Tick, tick, tick. The millennium bomb is counting down, potentially to wreak havoc just as champagne corks and fireworks explode to welcome in the new century.

Like most bombs, until the fuse is lit no-one is quite sure whether this will be a dud or a disaster, but there is a clear problem. Computers which are not compliant will be unable to distinguish the year 2000 from the year 1900 because they only read the last two digits of a year. Put that in the context of an air traffic control system and the consequences are potentially dire.

In Washington DC it is as if the unseasonally early budding cherry trees have switched on a warning light and a mad spring hare attitude has set in. In the scramble to stave off a huge and highly public embarrassment, in which the US ATC system is threatened with grinding to a halt on 1 January 2000, new timetables and solutions are being magicked out of hats as congressmen threaten the heads of those at the top.

The panic was sparked by a General Accounting Office report, which found the Federal Aviation Administration to be seriously wanting in its preparations. According to the report, the FAA is 'severely behind schedule' in completing even basic awareness activities. 'The FAA's progress in making its systems ready for the year 2000 has been too slow. At its current pace, it will not make it in time,' the GAO warns. The potential consequences include degraded safety, grounded or delayed flights, increased airline costs, and customer inconvenience.

While the FAA did initiate year 2000 problem awareness activities in May 1996, they were not given priority and there has been little in the way of coordinated follow-up. A programme manager was not appointed until July 1997 and by the end of last year there was still no strategic plan in place.

Since publication of this damning report, matters have been addressed at an almost unseemly pace. FAA administrator Jane Garvey and Department of Transportation secretary Rodney Slater have each given testimonies to Senate subcommittees. The name of the game has been confidence restoration. While Garvey admitted to the technology subcommittee that the FAA was behind schedule, and that was unacceptable, she laid out a five-phase plan to tackle the problem and added a personal guarantee. 'The question on everyone's mind is, can we make it? And my answer is yes,' Garvey told the anxious congressmen.

Then on 9 March, the FAA produced its Y2K project plan and a dedicated programme office with its own director and deputy to coordinate all the FAA's year 2000 activities. Aided by Coopers & Lybrand consultants and headed by new programme office director Raymond Long, the project sets stiff new deadlines on the road to compliance.

By 30 September, all systems will be renovated and all computer date codes fixed. By 31 March next year, testing on all those fixes will be completed and by 30 June 1999, all systems will be certificated as year 2000 compliant. This new timetable brings forward the certification date by four months. The original date of 1 November had been severely criticised for being too close to 31 December for comfort. But sceptics also believed the FAA would struggle even to meet the November date, so why should they now have faith in this enormous task being achieved in even less time?

The FAA answers that of the 209 ATC services that are defined as mission critical, 125 are already compliant. Long, who headed up the air traffic services year 2000 programme before his promotion, missed no deadlines, adds the FAA. He will be under severe pressure to continue that good record in this new, much more high-profile position because those above him are now under an intense spotlight. Congressman Rod Portman has pointed out to Garvey that while she cannot be blamed for the FAA's lack of progress before she joined the agency last year, she is accountable for the final outcome. 'If the FAA doesn't make its deadlines, it's going to be a black mark on your record,' Portman told Garvey.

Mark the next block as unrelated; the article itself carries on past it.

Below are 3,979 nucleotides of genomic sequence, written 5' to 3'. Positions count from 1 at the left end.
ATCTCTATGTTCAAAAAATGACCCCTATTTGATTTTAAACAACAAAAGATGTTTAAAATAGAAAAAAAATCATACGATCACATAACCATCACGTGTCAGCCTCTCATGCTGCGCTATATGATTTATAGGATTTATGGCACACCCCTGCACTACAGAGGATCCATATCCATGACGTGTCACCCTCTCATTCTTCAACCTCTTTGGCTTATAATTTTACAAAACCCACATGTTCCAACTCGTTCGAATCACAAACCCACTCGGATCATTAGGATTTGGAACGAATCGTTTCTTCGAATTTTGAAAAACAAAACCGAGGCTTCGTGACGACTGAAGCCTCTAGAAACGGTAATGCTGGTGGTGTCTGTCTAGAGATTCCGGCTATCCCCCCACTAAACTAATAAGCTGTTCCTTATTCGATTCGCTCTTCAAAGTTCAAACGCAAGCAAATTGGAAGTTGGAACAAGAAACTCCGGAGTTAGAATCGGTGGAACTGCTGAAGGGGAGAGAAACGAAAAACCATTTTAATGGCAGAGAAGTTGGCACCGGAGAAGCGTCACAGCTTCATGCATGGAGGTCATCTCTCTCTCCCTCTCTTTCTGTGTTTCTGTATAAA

The airlines are adopting the view that they will have to take the FAA at its word since they have to concentrate on their own year 2000 programmes. As a way of ensuring this happens, at the end of 1997 the Air Transport Association appointed Tom Browne as executive director, year 2000 programme.

Browne is the communications link between the airlines and airports, government agencies and major suppliers. 'We have been working with the FAA and have looked at the plan they have put together and it's a solid plan,' he says. 'I think they have the right attitude about dealing with this. We are not 100 per cent confident yet that everything is OK, but we are very confident that they have a good plan.'

Browne agrees that the recent rush of activity has been the result of 'a lot of nudging', but adds that the FAA is not alone in not giving the issue priority until the last minute. 'We found out, for instance, that the airports have not done a very good job in general. My view is that everyone is behind. Everybody has sloughed off to some extent, but the FAA is a very visible target.'

Visible and also an international standards setter. Under its International Aviation Safety Assessment programme, the FAA has been assessing and categorising the world's civil aviation authorities, and severely curtailing the operations of airlines into the US if their authority's standards are insufficient. This assumption of international authority makes it all the more important that the FAA is not caught out by something like the year 2000 issue - which has been known about for a long time and must be dealt with by all civil aviation authorities.

Not that Raymond Long is planning on being caught out. Apparently, he intends to spend the early hours of 1 January 2000 flying across the US from east to west, celebrating the start of the millennium four times over as he enters each new time zone.

Source: Airline Business